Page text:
Adherence Measurement in Treatments for Disruptive Behavior Disorders: Pursuing Clear Vision Through Varied Lenses


  • Sonja K. Schoenwald,

  • Ann F. Garland,

  • Michael A. Southam-Gerow,

  • Bruce F. Chorpita,

  • Jason E. Chapman

Address correspondence to Sonja K. Schoenwald, Family Services Research Center, Department of Psychiatry & Behavioral Sciences, MUSC, 67 President Street, STE MC406, MSC 861, Charleston, SC 29425. E-mail:


[Clin Psychol Sci Prac 18: 331–341, 2011]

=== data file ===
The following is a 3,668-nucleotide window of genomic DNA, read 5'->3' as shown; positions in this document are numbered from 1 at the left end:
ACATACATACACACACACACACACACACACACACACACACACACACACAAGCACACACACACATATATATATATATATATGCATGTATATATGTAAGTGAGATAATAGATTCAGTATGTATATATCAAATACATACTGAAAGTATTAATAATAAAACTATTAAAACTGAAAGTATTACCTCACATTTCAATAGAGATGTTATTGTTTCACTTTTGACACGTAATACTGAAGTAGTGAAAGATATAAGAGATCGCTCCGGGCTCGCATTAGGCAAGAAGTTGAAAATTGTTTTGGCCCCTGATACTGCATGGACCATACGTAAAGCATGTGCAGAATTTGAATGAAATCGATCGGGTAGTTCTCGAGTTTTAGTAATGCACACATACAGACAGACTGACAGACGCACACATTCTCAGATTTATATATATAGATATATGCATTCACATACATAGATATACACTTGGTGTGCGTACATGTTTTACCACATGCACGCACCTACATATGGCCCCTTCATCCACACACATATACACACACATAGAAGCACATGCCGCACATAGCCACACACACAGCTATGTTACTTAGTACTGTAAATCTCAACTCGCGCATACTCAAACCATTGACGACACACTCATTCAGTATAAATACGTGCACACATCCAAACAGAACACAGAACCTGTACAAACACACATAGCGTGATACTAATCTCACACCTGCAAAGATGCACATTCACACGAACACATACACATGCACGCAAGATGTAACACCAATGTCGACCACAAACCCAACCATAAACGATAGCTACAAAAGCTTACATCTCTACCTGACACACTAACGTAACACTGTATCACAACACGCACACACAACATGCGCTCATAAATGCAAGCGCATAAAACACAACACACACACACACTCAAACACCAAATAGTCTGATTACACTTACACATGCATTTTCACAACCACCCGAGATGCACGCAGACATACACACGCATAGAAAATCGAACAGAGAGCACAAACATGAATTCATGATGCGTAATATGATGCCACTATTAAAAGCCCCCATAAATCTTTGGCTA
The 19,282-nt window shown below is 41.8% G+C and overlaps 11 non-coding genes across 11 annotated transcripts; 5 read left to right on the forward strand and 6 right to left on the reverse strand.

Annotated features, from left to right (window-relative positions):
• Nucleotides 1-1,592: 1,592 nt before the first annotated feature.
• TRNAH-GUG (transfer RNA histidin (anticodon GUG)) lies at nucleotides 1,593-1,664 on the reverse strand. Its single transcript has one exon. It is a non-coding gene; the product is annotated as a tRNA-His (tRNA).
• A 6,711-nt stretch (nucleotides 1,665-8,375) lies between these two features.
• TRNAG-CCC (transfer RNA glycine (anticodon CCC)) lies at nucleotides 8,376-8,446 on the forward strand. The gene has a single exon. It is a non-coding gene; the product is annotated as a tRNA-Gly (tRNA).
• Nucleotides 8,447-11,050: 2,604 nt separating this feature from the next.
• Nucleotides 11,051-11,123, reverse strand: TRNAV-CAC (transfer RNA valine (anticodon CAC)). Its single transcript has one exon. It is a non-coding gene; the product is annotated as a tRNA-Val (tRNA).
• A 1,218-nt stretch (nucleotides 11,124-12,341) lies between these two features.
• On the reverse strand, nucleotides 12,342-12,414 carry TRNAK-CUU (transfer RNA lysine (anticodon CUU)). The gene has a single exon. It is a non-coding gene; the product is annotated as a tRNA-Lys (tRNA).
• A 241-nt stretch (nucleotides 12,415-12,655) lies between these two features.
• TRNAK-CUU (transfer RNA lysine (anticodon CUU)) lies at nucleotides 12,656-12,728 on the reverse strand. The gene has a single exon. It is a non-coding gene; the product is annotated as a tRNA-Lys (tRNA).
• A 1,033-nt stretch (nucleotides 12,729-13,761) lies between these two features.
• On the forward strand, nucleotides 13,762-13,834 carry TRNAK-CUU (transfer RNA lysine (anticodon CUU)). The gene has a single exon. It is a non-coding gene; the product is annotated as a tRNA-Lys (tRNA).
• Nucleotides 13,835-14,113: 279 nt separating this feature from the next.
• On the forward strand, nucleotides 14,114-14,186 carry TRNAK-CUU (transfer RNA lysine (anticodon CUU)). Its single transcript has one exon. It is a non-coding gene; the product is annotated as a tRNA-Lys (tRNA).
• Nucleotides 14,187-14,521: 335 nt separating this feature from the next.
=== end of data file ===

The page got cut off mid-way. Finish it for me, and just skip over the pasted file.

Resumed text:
To extend the reach, transparency, and accountability for the implementation and outcomes of effective treatments in routine care, more clarity is needed about what happens in treatment. We attempt to (a) clarify terminology to describe and measure psychological treatment and (b) consider what treatment adherence instruments can tell us about what happens in treatment. We reviewed the content of 11 adherence instruments for 14 evidence-based treatments for disruptive behavior problems in youth identified in an ongoing review of adherence measurement methods used in psychosocial treatment studies from 1980 to 2008. Item number, content, and level of detail varied widely. Implications are considered for the definition of effective treatments and design and testing of strategies to measure and monitor their delivery.